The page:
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Monday, March 27, 2017

From an engineer who wants to "get on with it"

Posted by steve on February 19, 2008

World oil production per capita reached a peak in 1979. Net production is now plateau-ing, dashing all hopes of global economic expansion.
We’ve been chewing on this mess for some years, but with everyone’s vested interest in “business as usual”, (I’m not even going to give the name of the engineer who gave me this – he’s looking for a job), and disagreements about what to do, it may be getting too late unless engineers focus together.

First some background:

When reading about the engineers of the past, like Polhem (with the locks and watches), Stevenson (with the steam engine), John Ericsson (with the propeller) and the like, it’s stunning how they found solutions with scarce resources. The engineers of today have been tricked into the playfield of the economists, and have been seduced to partly abandon the enlightened path of the engineer. It’s a pity, since the heart and soul of a true engineer is all about finding solutions to technical problems, not economical problems. It’s not the engineers of the world who strive for infinite growth on a limited planet, it’s the economists who keep us ransom who do. Why not aim for a little engineering purity?

What’s important? And not?

Some things in life are important, while other things merely look important because they are means to reach the important stuff.

It’s important for me to live in a nice place and to have an interesting job, but it’s not important for me to commute by car. The commute is kind of a necessary evil because it’s difficult to find nice places to live close to workplaces. A recreational Sunday drive to take in the countryside could be important to keep my mood up though.

It’s important for me to have a decent indoor temperature, artificial light during the winter, ability to keep myself clean, to cook and to have a decent internet connection. It’s not one bit important to consume large amounts of energy to reach those goals.

If I want audiovisual entertainment, it’s the image on my retina and the sound reaching my eardrums that are important, not the size of the display or the output power of the PA rig. A Virtual Retinal Display and a pair of earplugs consuming a couple of milliwatts will get the same job done as a wide screen plasma display and speaker systems consuming hundreds of Watt. While consuming (significantly) less resources to manufacture.

With proper architecture and landscaping, I would live comfortably with wife and two kids on 80 sqm and take the bicycle to work and shop. I could cut my use of energy to 1/3 or less of what I consume today, with all the comfort intact. It’s just that those pesky economists and politicians have designed a system which can’t handle such savings.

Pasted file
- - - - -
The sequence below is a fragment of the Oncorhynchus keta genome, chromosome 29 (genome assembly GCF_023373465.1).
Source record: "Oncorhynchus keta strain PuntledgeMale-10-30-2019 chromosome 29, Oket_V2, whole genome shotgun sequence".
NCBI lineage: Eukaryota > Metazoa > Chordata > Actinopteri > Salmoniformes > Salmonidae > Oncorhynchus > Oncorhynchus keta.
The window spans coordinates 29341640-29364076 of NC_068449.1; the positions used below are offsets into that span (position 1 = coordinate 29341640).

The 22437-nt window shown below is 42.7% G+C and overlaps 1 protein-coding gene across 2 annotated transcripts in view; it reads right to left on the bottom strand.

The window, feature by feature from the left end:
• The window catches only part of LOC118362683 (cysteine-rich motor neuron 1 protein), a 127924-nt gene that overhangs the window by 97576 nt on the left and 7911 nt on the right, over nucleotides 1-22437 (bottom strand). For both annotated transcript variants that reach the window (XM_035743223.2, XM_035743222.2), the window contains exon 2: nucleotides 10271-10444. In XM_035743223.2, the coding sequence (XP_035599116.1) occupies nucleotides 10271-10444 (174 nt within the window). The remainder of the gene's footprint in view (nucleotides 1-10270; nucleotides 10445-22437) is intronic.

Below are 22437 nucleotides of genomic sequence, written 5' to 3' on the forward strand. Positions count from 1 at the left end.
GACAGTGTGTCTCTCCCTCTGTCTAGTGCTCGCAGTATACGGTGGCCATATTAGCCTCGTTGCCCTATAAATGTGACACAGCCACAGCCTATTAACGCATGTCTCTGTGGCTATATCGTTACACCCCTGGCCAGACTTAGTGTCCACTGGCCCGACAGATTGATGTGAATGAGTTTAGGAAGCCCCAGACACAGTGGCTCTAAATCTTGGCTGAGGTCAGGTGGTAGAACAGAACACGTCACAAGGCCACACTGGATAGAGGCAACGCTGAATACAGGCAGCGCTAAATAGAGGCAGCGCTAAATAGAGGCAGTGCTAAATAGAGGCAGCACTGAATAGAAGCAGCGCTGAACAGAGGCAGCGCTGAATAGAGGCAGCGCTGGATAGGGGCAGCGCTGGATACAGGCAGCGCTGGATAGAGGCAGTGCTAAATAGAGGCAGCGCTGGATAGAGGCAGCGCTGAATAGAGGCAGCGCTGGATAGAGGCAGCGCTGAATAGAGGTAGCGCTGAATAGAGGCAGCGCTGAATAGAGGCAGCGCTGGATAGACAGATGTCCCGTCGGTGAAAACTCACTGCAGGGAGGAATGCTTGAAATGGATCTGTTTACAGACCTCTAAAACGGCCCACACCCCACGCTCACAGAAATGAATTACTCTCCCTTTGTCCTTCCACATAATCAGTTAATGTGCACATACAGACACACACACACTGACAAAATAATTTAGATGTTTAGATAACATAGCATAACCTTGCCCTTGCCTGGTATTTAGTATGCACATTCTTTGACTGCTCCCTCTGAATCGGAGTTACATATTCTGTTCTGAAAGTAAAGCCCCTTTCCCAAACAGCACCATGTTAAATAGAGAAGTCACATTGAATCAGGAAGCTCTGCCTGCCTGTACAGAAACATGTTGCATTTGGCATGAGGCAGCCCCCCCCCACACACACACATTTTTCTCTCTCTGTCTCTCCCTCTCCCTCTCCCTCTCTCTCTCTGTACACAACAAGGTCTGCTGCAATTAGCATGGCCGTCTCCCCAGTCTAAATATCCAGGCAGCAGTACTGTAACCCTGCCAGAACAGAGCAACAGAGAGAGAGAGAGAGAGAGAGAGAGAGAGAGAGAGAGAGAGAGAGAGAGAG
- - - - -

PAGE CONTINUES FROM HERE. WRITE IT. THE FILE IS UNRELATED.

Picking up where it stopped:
Some people do get a kick out of living in a 400 sqm mansion, driving a posh new SUV and consume humongous amounts of energy in general, but those people are not target for this text. I simply leave them on their own to solve their own problems.

A modest proposal

Why not revert to being engineers? At least in our spare time? While on boss’ time, we still have to charge after growth, but in our spare time, we could be true engineers and chase efficiency and quality-of-life issues. I suggest that we start using the Not-My-Problem (NMP) field when encountering economical and social problems and just kick the problem back at the economists and politicians.

We designed a more efficient house, making some power generation unnecessary, causing unemployment, and the economists and politicians blame us – what to do? A powerful “NMP” should do. Unemployment is a political problem, not a technical. “What kind of lousy politician are you to come whimpering to us engineers with a political problem? Eh?”

Massive savings by reduced need for cars would cause car manufacturers and banks to go bankrupt. As proud engineers we say “NMP!!”. “What kind of lousy economist are you if you can’t design a system that can handle gains in efficiency and savings? Don’t come to me with your little problems – go away and design a resilient economic system instead.”

The road ahead

I would love to have an enlightened discussion with other engineers and scientists about what is possible from a scientific and engineering standpoint, effectively ignoring the crowd of economists and politicians. We gave them railroads, cheap clothes, cheap food, cars, radio, TV, hip replacements and the Internet, but they are never satisfied and want us to solve the problems they created by sloppy thinking about politics and economy. Now don’t come calling on us for electric cars when the real problem is lousy city planning!

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